After a shy (or disastrous) premiere in the World Economic Forum in Davos earlier this year, Jair Bolsonaro, Brazil's new president, finally presented his diplomatic credentials to the world. The speech in the United Nations General Assembly, on the 24th of September, showed how he sees the world: with paranoid Cold War-like lenses, lack of political sophistication, and a blind-folded alignment with Donald Trump's efforts to 'make America great again'. Earlier in September, for almost a week, Brazil stayed in the spotlight due to the fires threatening the Amazon forest, but mostly because of the presidential verbiage against France's Emanuel Macron and other G7 leaders criticising Brazil's inaction to fight the wildfire. These were only the most recent disharmony episodes of an almost year tenure in office that is reinventing Brazilian foreign policy.
Sharp criticism - coming from politicians, bureaucrats, foreign service officers, scholars, to name a few - has been directed to Bolsonaro's foreign policy. It is described as an attempt to systematically dismantle what Fernando Henrique Cardoso (Brazilian Social Democracy Party (PSDB); 1995-2002) and Lula da Silva (Workers Party (PT); 2003-2016) achieved over the past two decades: an international profile as a reliable mediator, skilled negotiator, and a potential voice for those in the South.
With less than a full year in office, Brazilian diplomats from different rankings say that these first nine months have caused more damage to Brazil's international image, status, and prestige than any other period in the country's history. By the end of 2018, right after the presidential elections, Spektor (2018) put forward some questions to understand Brazilian foreign policy under the new president: what is the diagnosis Bolsonaro and his entourage make about Brazilian foreign policy? Which are the relevant actors in the president's cabinet? What is the impact of the sharp changes the president wants to imprint on for Brazil's international relations during his mandate? We briefly advance in this article what Jair Bolsonaro means to Brazilian foreign policy.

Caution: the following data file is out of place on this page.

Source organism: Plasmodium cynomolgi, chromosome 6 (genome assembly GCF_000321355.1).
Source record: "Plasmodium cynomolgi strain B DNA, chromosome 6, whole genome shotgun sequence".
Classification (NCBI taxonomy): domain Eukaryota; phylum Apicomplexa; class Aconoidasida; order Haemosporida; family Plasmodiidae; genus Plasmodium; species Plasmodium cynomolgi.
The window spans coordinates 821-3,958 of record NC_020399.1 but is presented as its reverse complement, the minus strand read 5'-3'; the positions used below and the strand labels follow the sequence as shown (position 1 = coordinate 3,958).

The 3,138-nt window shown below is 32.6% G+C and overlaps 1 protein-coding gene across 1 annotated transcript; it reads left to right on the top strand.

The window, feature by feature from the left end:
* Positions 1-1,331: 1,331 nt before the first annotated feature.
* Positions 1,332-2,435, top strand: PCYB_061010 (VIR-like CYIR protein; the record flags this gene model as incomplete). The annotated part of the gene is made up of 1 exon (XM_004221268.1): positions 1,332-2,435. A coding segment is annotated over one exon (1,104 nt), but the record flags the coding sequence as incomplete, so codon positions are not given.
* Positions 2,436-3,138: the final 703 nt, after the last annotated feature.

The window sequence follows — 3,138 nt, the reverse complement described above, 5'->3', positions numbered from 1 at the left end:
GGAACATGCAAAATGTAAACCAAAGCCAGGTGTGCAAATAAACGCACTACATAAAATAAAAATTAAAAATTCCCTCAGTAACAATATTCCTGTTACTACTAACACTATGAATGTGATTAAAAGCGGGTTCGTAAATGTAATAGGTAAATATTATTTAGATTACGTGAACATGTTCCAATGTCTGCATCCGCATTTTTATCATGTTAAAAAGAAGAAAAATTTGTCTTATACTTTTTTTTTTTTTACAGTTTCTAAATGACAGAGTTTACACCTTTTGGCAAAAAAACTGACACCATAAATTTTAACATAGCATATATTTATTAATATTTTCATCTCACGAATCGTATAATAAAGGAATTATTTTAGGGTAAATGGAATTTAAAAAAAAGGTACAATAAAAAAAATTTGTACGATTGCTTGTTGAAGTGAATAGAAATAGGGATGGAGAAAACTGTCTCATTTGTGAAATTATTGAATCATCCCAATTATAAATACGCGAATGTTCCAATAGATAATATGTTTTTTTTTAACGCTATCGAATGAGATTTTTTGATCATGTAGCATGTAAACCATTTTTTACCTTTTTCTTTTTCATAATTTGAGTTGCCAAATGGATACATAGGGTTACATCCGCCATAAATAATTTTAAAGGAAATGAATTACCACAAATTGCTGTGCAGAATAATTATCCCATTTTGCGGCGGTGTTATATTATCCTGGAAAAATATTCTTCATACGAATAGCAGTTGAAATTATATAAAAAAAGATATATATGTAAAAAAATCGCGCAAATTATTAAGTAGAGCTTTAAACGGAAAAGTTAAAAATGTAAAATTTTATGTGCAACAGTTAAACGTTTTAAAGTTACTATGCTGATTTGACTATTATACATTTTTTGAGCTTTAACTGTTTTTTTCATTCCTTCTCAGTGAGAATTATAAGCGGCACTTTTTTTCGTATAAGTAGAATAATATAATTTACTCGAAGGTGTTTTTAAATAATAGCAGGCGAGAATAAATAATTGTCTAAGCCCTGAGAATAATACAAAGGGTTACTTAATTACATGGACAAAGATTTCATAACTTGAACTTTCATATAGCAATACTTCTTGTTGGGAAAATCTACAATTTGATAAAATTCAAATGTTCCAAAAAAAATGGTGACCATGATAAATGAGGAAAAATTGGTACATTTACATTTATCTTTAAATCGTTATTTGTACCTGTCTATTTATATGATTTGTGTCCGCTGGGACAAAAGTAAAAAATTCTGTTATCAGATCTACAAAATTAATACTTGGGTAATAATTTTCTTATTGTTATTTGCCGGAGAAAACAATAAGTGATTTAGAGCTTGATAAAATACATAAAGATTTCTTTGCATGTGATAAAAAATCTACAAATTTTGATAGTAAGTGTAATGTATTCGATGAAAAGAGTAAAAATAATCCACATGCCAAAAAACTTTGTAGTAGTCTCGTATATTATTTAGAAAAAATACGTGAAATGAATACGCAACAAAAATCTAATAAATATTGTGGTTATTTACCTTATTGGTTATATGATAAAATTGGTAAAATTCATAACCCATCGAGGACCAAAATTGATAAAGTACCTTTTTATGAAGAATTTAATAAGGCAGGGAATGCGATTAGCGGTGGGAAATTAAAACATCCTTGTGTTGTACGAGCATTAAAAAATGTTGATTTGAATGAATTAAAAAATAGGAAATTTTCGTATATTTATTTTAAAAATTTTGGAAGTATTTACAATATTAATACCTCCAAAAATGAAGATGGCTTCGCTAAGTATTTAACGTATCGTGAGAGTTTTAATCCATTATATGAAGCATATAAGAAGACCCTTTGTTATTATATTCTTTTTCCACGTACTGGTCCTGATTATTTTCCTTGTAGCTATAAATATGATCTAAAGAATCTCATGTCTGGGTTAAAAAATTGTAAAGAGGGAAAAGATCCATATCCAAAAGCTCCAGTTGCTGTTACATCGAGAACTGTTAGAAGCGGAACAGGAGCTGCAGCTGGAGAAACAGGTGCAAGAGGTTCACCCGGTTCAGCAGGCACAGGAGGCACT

We must warn the readers that because of the nature of the task and the ongoing political developments, the reflections recounted here are limited in scope, while they do follow the recent literature (e.g. Chagas-Bastos, 2019; Barros, 2019; Fausto, 2019; Hunter and Power, 2019; Nobre, 2018; 2019; Pinheiro-Machado and Scalco, 2018; Ramos and Gontijo, in press; Singer, 2018; Spektor, 2018). The research uses primary sources found in the media and interviews conducted since October 2018, complemented by some theoretical reflections. It should be read more like a puzzle with missing pieces that history will parsimoniously add.
Brazilian foreign policy under Bolsonaro cannot be explained without examining first the foregrounds of domestic politics -and this is not due to any two-level game sophistication, but precisely the opposite: from the outset it is a mere appendix of domestic political disputes.
2018 Presidential Elections: Critical Juncture and Political Realignment
The Brazilian state had never been structured to be nurtured by the society, but rather to exert tutelage over the citizenry (Faoro, 2001). This top-down profile, with very low representation and accountability, led to multiple obscure links between private and state-run businesses (see Lazzarini, 2010), creating an environment in which the act of taking from the state -in short, corruption- was a widely accepted and worthwhile practice. Within this environment, the 2018 presidential elections took place and showed how fragile the political system was.
Pundits and analysts have portrayed the presidential race as the most unpredictable since 1989. On the surface, the polls told a relatively clear story of a simple contest between the left and the right. One side righteously defending morality, the other advancing progressive social policies; both portraying their vision as irreconcilable with the other. In fact, the political structure that has dominated the Nova República [New Republic] landscape ended on 28 October 2018 when Jair Bolsonaro, the far-right candidate, was elected president. That put an end to the social-democratic pact established after the military left power.